Upstream promoters (upstream (behind) of start point - snRNAs)

60

What are the GTFs involved in RNA pol III transcription

TFIII- A/B/C

61

In what order do the GTFs involved in RNA pol 3 assemble

TFIII-A/C bind. Recruit TFIIIB to the start point. TFIIIB recruits RNA pol III. Transcription can occur.

62

What is the role of TFIIIA and TFIIIC in transcription initiation

Assembly factors. Sole role is to recruit TFIIIB to the site
TFIIIA binds to Box A (5S-rRNA)
TFIIIC binds to Box C (5S-rRNA) and Box A/B (tRNA)

63

What is the role of TFIIIB in transcription initiation

Positioning factor.
Recruits RNA Pol III.
TFIIIB is a complex consisting of TBP, BRF and B''.

64

What does NELF stand for

Negative ELongation Factor

65

What is the role of elongation factors in eukaryotic transcription

Increase the rate of elongation
Assist Pol II through pause sites
Facilitate transcription through chromatin
Provide a platform for chromatin remodelling activities

66

What are the main elongation factors involved in increasing the rate of elongation

ELLs (increase catalytic rate of pol II)
Elongin A/B/C (required for heat shock gene expression. Helps restarting pol II at pause sites on developmentally regulated genes)
DSIF (can affect positively or negatively)

67

What are the main elongation factors involved in assisting RNA pol II through transient pause sites

TFIIS.
P-TEFb (Positive Transcription Elongation Factor b)

68

How does TFIIS assist RNA pol II through transient pause sites

When RNA pol II pauses, continues to transcribe - in reverse (retrograde motion). Causes transcription arrest. TFIIS cleaves the extra transcribed bit, allowing RNA pol II to continue

69

How does P-TEFb assist RNA pol II through transient pause sites

Displaces NELF, and modifies RNA pol II, releasing it from the pause site

70

What are the main elongation factors involved in assisting RNA pol II transcribe through chromatin

FACT (FAcilitates Chromatin Transcription) - Acts as a histone chaperone and can displace a H2A-H2B dimer from a nucleosome.

71

What are the main elongation factors involved in elongating RNA pol II

PAF1 complex (Polymerase Associated Factor 1) - A platform for histone modifying activity (deals with nucleosomes)

72

How do transcriptional activators regulate gene expression

Bind to a sequence-specific DNA-binding domain.
Interact [in]directly with parts of the transcription apparatus.
DNA-binding/transcription-activating domains are separate; binding to the DNA brings the activator into the vicinity of the promoter

73

What are common types of DNA-binding domains for activators of transcription

Zinc finger motif -
C terminal forms an alpha helix that binds to one turn of DNA; major groove. Usually multiple 'fingers' in a row; incorporates Zinc)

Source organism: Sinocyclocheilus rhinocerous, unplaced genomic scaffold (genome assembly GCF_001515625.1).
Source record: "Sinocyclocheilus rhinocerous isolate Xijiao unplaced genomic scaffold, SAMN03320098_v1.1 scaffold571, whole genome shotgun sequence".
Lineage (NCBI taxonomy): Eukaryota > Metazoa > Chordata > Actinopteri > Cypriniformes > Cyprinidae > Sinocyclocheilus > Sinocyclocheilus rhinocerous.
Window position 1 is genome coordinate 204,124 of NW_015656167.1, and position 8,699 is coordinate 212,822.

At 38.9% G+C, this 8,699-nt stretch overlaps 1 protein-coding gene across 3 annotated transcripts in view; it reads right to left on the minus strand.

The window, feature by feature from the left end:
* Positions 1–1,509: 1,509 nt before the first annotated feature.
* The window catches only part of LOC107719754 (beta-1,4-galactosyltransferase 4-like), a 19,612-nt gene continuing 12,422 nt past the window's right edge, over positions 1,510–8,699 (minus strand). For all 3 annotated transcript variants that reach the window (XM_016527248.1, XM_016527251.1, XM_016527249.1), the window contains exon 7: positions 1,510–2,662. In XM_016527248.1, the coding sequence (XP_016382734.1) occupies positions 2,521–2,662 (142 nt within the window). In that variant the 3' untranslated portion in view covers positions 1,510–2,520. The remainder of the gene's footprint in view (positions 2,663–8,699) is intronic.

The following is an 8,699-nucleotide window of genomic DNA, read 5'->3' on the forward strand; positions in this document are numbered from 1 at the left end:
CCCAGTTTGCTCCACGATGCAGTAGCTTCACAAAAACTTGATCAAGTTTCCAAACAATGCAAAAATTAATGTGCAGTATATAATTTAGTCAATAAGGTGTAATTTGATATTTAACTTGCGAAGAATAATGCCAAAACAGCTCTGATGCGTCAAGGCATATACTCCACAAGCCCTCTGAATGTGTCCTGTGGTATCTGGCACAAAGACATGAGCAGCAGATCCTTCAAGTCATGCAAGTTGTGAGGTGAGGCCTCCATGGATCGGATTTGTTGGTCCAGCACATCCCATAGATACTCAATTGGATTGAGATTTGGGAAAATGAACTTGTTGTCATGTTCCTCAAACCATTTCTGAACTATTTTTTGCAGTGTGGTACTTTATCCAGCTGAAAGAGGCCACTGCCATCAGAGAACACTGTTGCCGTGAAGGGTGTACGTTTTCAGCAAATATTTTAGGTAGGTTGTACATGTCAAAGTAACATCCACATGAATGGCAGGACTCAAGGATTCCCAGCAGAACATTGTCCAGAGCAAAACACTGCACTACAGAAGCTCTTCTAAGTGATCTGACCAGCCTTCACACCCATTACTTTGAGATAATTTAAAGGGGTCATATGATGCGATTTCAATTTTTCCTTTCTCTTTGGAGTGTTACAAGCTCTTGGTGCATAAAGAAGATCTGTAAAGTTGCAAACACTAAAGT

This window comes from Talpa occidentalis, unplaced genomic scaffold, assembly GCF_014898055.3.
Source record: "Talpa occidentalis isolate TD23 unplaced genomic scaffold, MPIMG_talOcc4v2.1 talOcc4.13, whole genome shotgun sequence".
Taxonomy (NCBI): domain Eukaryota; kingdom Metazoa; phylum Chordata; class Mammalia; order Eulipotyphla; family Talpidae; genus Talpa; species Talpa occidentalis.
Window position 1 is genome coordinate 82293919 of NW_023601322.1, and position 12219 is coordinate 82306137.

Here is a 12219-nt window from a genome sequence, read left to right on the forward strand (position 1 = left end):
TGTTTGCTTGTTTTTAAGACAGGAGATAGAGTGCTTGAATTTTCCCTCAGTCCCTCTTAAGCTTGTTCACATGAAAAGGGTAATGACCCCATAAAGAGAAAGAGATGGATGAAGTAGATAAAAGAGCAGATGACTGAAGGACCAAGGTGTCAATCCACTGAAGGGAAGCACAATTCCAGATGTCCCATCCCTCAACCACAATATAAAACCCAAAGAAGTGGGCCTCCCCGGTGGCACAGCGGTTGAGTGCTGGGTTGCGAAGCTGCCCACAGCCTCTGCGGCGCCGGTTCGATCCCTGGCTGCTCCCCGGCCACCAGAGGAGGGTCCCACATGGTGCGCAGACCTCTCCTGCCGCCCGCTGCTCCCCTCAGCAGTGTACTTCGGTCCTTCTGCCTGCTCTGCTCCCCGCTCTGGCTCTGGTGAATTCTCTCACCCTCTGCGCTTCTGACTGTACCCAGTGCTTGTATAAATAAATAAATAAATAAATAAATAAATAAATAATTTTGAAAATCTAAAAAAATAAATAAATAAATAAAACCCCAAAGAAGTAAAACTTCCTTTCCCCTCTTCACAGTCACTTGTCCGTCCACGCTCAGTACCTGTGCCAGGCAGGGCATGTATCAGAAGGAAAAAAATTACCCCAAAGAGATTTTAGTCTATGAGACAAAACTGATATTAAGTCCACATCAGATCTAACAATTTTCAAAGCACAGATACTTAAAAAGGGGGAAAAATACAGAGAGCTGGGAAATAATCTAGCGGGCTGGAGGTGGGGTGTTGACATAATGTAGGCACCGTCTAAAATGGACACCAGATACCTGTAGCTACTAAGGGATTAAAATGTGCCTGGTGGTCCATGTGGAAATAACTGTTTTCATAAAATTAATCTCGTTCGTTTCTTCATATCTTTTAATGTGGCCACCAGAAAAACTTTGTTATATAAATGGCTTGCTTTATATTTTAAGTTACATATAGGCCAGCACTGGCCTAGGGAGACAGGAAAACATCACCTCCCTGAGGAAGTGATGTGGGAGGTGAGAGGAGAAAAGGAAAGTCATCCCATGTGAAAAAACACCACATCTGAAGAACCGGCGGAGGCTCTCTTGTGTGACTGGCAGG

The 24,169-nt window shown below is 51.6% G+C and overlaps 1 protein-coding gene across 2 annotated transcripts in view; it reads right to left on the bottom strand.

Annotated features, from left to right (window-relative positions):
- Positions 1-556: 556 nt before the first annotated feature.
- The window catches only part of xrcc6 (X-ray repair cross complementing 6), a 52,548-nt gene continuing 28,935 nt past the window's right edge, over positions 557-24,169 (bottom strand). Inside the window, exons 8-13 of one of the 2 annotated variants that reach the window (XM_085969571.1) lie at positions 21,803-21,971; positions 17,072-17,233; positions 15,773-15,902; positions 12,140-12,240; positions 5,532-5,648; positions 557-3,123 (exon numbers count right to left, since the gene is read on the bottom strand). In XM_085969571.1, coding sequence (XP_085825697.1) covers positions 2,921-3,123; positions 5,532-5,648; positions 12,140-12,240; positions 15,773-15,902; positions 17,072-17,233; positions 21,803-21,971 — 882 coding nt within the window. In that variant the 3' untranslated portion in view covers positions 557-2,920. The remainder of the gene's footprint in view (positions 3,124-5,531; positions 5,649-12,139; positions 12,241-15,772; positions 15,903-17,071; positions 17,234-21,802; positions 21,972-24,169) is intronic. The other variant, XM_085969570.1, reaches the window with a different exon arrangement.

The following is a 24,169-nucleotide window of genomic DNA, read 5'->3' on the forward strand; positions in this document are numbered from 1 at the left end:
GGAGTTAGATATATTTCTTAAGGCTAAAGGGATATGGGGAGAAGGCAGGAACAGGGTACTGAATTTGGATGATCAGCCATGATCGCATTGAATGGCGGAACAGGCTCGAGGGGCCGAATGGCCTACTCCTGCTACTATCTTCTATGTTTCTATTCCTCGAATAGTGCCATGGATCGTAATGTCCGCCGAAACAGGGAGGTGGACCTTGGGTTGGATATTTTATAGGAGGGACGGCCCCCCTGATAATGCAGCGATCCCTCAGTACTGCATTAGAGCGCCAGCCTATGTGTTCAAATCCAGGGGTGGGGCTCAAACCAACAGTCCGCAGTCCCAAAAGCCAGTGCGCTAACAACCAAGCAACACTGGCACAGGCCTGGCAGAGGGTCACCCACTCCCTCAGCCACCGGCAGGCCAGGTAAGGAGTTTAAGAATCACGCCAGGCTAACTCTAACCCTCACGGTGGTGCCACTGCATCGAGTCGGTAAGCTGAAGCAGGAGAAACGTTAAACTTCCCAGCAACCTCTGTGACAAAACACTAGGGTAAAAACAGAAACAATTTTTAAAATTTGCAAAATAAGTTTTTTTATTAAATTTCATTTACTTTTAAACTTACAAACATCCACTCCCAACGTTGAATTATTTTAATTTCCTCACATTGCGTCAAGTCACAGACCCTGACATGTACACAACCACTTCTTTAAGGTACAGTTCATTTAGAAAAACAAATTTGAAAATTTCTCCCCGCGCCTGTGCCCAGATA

Leucine zippers - Amphipathic helix that dimerises. Dimerisation forms a bZIP motif - the two basic regions symmetrically bind to a palindromic DNA sequence.

74

What is an enhanceosome

A multitude of transcription factors that assemble into a macromolecular complex at enhancer sequences.

75

What is the role of an enhanceosome

To facilitate the assembly of the pre-initiation complex at the start site of transcription by interacting with:
GTFs (directly) and co-activators (that facilitate other stuff)

76

How do activators function to stimulate transcription

Facilitate promoter opening (recruit chromatin remodellers) and recruitment/stabilisation of GTFs at core promoter (countering neg factors).

77

Describe mechanisms by which transcription activators might function

Chromatin decondensation (through recruitment of remodelling complexes)
Promoting formation of the pre-initiation complex (by inducing conformational changes)
Recruiting TFIID to the promoter
Covalently modifying GTFs
Assisting with promoter clearance/elongation

78

What does PIC stand for

PreInitiation Complex

79

How do co-activators function to facilitate transcription

Facilitate promoter opening (by ATP-dependent chromatin remodelling and histone modifying complexes)
Act as a 'mediator' complex - forming a physical/functional bridge between activator and GTFs.

80

How can transcriptional activator functions be regulated

* Control TF production (gene expression; alt splicing; mRNA degradation; translation; feedback control)
* Regulate TF localisation (keep unnecessary TFs out of the nucleus)
* Regulate TF activity (e.g. modification that alter activity)
* Regulate TF dimerisation (by altering concentrations)
* Regulate TF proteolysis
* Ligand binding (e.g. steroid hormones. Binding triggers release of complex which converts into a transcriptionally active form)